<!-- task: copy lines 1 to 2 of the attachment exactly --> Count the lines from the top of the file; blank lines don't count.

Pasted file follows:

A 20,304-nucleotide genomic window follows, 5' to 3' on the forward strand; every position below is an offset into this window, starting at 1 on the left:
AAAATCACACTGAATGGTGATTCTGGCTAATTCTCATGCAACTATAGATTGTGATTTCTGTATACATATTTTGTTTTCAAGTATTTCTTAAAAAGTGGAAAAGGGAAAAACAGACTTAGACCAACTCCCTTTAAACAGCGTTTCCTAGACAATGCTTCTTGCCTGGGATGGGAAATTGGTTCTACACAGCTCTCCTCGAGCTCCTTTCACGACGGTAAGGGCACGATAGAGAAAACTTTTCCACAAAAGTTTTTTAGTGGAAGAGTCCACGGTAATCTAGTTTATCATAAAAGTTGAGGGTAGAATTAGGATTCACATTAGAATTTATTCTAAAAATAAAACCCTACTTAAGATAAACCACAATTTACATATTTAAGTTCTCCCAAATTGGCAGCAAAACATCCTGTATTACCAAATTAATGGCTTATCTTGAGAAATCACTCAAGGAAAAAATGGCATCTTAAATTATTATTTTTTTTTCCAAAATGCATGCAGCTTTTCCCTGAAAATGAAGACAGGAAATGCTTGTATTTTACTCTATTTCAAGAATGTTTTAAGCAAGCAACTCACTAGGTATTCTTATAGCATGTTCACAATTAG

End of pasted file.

A 20,304-nucleotide genomic window follows, 5' to 3' on the forward strand; every position below is an offset into this window, starting at 1 on the left:
AAAATCACACTGAATGGTGATTCTGGCTAATTCTCATGCAACTATAGATTGTGATTTCTGTATACATATTTTGTTTTCAAGTATTTCTTAAAAAGTGGAAAAGGGAAAAACAGACTTAGACCAACTCCCTTTAAACAGCGTTTCCTAGACAATGCTTCTTGCCTGGGATGGGAAATTGGTTCTACACAGCTCTCCTCGAGCTCCTTTCACGACGGTAAGGGCACGATAGAGAAAACTTTTCCACAAAAGTTTTTTAGTGGAAGAGTCCACGGTAATCTAGTTTATCATAAAAGTTGAGGGTAGAATTAGGATTCACATTAGAATTTATTCTAAAAATAAAACCCTACTTAAGATAAACCACAATTTACATATTTAAGTTCTCCCAAATTGGCAGCAAAACATCCTGTATTACCAAATTAATGGCTTATCTTGAGAAATCACTCAAGGAAAAAATGGCATCTTAAATTATTATTTTTTTTTCCAAAATGCATGCAGCTTTTCCCTGAAAATGAAGACAGGAAATGCTTGTATTTTACTCTATTTCAAGAATGTTTTAAGCAAGCAACTCACTAGGTATTCTTATAGCATGTTCACAATTAG